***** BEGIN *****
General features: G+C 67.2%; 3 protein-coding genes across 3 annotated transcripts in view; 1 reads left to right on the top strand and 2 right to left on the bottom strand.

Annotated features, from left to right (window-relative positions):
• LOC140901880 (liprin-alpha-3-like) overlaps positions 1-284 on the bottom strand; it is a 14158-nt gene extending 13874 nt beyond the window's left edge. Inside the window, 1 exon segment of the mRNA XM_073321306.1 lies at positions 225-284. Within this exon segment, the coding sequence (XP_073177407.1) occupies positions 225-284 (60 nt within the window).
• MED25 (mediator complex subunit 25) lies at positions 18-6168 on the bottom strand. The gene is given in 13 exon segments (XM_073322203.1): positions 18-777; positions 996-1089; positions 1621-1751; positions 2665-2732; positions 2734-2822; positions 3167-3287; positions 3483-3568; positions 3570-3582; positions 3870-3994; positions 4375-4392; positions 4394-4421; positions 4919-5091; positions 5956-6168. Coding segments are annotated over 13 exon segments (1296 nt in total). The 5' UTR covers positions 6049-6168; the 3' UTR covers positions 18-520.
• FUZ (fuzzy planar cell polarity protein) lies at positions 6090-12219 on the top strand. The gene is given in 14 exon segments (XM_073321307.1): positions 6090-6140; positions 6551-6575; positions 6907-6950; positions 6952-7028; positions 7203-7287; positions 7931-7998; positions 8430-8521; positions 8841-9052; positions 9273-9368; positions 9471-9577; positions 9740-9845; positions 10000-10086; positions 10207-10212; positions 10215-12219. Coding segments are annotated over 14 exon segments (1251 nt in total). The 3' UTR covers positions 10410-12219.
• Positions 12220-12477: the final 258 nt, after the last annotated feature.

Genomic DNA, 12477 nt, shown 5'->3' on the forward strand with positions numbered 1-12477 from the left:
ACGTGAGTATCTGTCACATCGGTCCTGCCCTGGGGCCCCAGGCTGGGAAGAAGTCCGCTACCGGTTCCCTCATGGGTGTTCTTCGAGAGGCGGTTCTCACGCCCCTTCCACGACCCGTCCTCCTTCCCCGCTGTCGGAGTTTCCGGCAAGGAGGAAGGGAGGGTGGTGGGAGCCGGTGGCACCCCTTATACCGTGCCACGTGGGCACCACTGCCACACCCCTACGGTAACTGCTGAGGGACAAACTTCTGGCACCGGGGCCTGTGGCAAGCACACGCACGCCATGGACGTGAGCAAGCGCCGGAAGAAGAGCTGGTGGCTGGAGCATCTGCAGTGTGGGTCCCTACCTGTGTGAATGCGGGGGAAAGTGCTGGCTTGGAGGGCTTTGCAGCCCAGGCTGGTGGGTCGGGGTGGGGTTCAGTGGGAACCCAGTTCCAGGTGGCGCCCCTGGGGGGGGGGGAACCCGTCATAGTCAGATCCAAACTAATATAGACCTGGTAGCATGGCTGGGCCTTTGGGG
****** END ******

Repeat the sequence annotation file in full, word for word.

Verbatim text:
General features: G+C 67.2%; 3 protein-coding genes across 3 annotated transcripts in view; 1 reads left to right on the top strand and 2 right to left on the bottom strand.

Annotated features, from left to right (window-relative positions):
• LOC140901880 (liprin-alpha-3-like) overlaps positions 1-284 on the bottom strand; it is a 14158-nt gene extending 13874 nt beyond the window's left edge. Inside the window, 1 exon segment of the mRNA XM_073321306.1 lies at positions 225-284. Within this exon segment, the coding sequence (XP_073177407.1) occupies positions 225-284 (60 nt within the window).
• MED25 (mediator complex subunit 25) lies at positions 18-6168 on the bottom strand. The gene is given in 13 exon segments (XM_073322203.1): positions 18-777; positions 996-1089; positions 1621-1751; positions 2665-2732; positions 2734-2822; positions 3167-3287; positions 3483-3568; positions 3570-3582; positions 3870-3994; positions 4375-4392; positions 4394-4421; positions 4919-5091; positions 5956-6168. Coding segments are annotated over 13 exon segments (1296 nt in total). The 5' UTR covers positions 6049-6168; the 3' UTR covers positions 18-520.
• FUZ (fuzzy planar cell polarity protein) lies at positions 6090-12219 on the top strand. The gene is given in 14 exon segments (XM_073321307.1): positions 6090-6140; positions 6551-6575; positions 6907-6950; positions 6952-7028; positions 7203-7287; positions 7931-7998; positions 8430-8521; positions 8841-9052; positions 9273-9368; positions 9471-9577; positions 9740-9845; positions 10000-10086; positions 10207-10212; positions 10215-12219. Coding segments are annotated over 14 exon segments (1251 nt in total). The 3' UTR covers positions 10410-12219.
• Positions 12220-12477: the final 258 nt, after the last annotated feature.

Genomic DNA, 12477 nt, shown 5'->3' on the forward strand with positions numbered 1-12477 from the left:
ACGTGAGTATCTGTCACATCGGTCCTGCCCTGGGGCCCCAGGCTGGGAAGAAGTCCGCTACCGGTTCCCTCATGGGTGTTCTTCGAGAGGCGGTTCTCACGCCCCTTCCACGACCCGTCCTCCTTCCCCGCTGTCGGAGTTTCCGGCAAGGAGGAAGGGAGGGTGGTGGGAGCCGGTGGCACCCCTTATACCGTGCCACGTGGGCACCACTGCCACACCCCTACGGTAACTGCTGAGGGACAAACTTCTGGCACCGGGGCCTGTGGCAAGCACACGCACGCCATGGACGTGAGCAAGCGCCGGAAGAAGAGCTGGTGGCTGGAGCATCTGCAGTGTGGGTCCCTACCTGTGTGAATGCGGGGGAAAGTGCTGGCTTGGAGGGCTTTGCAGCCCAGGCTGGTGGGTCGGGGTGGGGTTCAGTGGGAACCCAGTTCCAGGTGGCGCCCCTGGGGGGGGGGGAACCCGTCATAGTCAGATCCAAACTAATATAGACCTGGTAGCATGGCTGGGCCTTTGGGG